Sandwiched between Europe and Asia, Azerbaijan has inevitably been buffeted by winds from both sides. Its central location also thrust it into the middle of the Silk Road. All of this has meant that the country has been a melting pot of cultural influences that have amalgamated seamlessly into a rich cultural heritage that has endured over several centuries. Framed by the Caspian Sea in the East, Azerbaijan is endowed with stunning natural beauty which effortlessly forms a perfect backdrop for this heritage.
For a first-timer, there's much in Azerbaijan that will fascinate you. From the ancient city centre of Baku to Gobustan’s mysterious natural formations, from gorgeously made carpets to delicate stained glass work, from haunting music to delectable dishes—the country is a fount of living traditions that are both unique and bewitching. Here are things that will provide insight into the country for first-time visitors.
Baku's ancient city
Azerbaijan’s capital, Baku, sits on the banks of the Caspian Sea and is the gateway to the country in more ways than one. It is a comfortable mix of old and new Asian and European influences with an undercurrent of Russian thrown in. Predictably, there are many interesting things to experience but it is only logical to start with Baku’s UNESCO-listed Iceri Seher or Old City. An intriguing maze, there are ancient ruins from medieval times, the circular Caravanserai—a tavern from the middle ages with stone walls that now has boutiques, the 12th century circular stone Maiden Tower surrounded by myths and legends, and the 15th-century Shirvanshah palace which comprises sandstone structures such as ceremonial gates, palace, mausoleums, bathhouses, and mosques among other structures. Quite apart from these highlights, the old city has something interesting around every corner such as taverns and guest houses, and ruins of ancient buildings such as that of St Bartholomew church. The winding cobbled streets are a pleasure to wander around and if the going gets tiring, there are plenty of cafes and eateries tucked away amidst the ancient relics.
Less than an hour south of Baku, the landscape is a rugged, windswept desert filled with endless flat, brushland broken by mounds and hillocks. It might sound bleak, but Gobustan has an untouched fierce beauty that is endearing. Amidst this rather flat landscape is a massive rocky outcrop; some of the promontories rise several metres and are treacherous. Several of the rock faces are replete with astonishing prehistoric drawings of human figures, animals, fishes, and much more. There’s something to catch the eye around every turn and bend. A UNESCO world heritage site, Gobustan has over 4000 such drawings that are estimated to go back several millennia with subsequent dwellers adding and drawing over the previous ones. It is easy to wander around here for hours. Nearby is something even more surreal and fascinating. Mud volcanoes in the region bubble from craters and overflow, carrying mineral-rich mud. Those in search of a bit of activity can smear it and take a dip at a water body nearby.
About 300 kms west of Baku and located in the picturesque Greater Caucasus mountains, Sheki is a beautiful city and the country’s cultural hub on the ancient Silk Road. It is a city full of character with 18th-century buildings, including a palace and a tavern, and surrounded by quaint villages such as Kish, home to ethnic Caucasian Albanian people, and a ruined church going back to the second century BC.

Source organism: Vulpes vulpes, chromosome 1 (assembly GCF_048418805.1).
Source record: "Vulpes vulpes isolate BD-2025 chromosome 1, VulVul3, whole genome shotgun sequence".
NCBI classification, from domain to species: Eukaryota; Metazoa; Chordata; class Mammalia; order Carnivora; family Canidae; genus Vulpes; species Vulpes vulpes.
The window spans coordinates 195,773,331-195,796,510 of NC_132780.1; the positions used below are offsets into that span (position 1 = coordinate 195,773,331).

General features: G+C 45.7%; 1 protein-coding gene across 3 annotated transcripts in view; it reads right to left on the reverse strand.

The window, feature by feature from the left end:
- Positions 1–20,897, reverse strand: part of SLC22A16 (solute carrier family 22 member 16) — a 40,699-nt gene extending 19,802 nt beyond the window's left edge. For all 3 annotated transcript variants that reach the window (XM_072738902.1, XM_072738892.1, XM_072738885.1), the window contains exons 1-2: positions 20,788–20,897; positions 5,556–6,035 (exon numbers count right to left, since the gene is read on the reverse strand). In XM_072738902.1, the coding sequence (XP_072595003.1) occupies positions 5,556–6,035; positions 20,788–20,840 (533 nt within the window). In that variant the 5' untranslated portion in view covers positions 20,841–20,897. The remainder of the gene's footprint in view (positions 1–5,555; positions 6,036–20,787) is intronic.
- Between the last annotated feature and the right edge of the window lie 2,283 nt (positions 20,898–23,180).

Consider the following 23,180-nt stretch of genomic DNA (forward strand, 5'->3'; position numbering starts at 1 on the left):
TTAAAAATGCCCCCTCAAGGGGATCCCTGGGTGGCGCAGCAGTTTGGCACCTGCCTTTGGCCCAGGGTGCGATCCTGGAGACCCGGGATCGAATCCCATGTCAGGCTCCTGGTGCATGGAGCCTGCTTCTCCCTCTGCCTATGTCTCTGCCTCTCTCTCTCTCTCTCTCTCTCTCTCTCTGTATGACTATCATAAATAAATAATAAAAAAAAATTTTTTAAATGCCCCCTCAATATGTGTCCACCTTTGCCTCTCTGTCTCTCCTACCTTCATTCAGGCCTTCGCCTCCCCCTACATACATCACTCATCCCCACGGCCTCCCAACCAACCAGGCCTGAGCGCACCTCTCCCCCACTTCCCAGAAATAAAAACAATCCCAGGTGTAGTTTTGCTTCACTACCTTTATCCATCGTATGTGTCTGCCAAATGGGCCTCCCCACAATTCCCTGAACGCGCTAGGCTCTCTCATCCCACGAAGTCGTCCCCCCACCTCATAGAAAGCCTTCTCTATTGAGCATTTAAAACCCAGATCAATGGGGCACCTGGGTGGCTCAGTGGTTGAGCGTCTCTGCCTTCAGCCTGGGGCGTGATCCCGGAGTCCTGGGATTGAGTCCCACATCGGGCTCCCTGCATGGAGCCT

Apart from having a long tradition of making silk scarves, Sheki has several indigenous craft traditions such as shebeke (intricate wooden latticework that is inserted with thin coloured glass pieces) and embroidery and the making of the instrument which is an integral part of mugam, the Azerbaijani music form.
Azerbaijan’s position in the middle of the ancient Silk Route has meant that its cuisine is a glorious mix of influences spanning from China in the East to the Mediterranean in the West with Indian, Iranian, Middle Eastern, and Turkish thrown into the cauldron. Though meat is the mainstay, the meal begins inevitably with a platter of fresh vegetables and herbs accompanied by dips such as mangal (like babaganoush). From here it can go several different ways. Juicy kebabs, sometimes served on a wide shallow wok called Saj on a flame with a selection of vegetables, dolmas (any kind of stuffed vegetable; there are over 50 varieties), soups such as dovga (made with runny yogurt), or the elaborate piti (rich and clear lamb soup with mashed tender lamb). There are also whole ribs and a variety of grilled and fried fish. These are usually accompanied by saffron rice or pilaf, called plov, which can also be stuffed into wafer-thin filo pastry along with dried fruits and lamb morsels and baked into a delectable dish called shahi plov. Or soft fluffy bread baked in a tandir (local version of tandoor). Sweets tend towards pastries and layered sweets like pakhlava (baklava), but a meal always ends with dark tea sipped over jellied fruit jams.
How to reach: There are no direct flights to Baku, but Middle Eastern carriers like Emirates and Air Arabia offer one-stop flights.
Where to stay: In Baku, Promenade Hotel has stunning views of the city and the sea, while Art Club is close to the old city. In Sheki, Marxal Resort and Spa offers great food and a luxurious spa.
Getting around: Ride-share and taxis are the easiest way to get around, though hiring a taxi service might be more convenient to make the best use of the short time in the country.
What to buy: Silk scarves, musical instruments, ceramics, caviar, soaked fruits, jam, and pakhlava.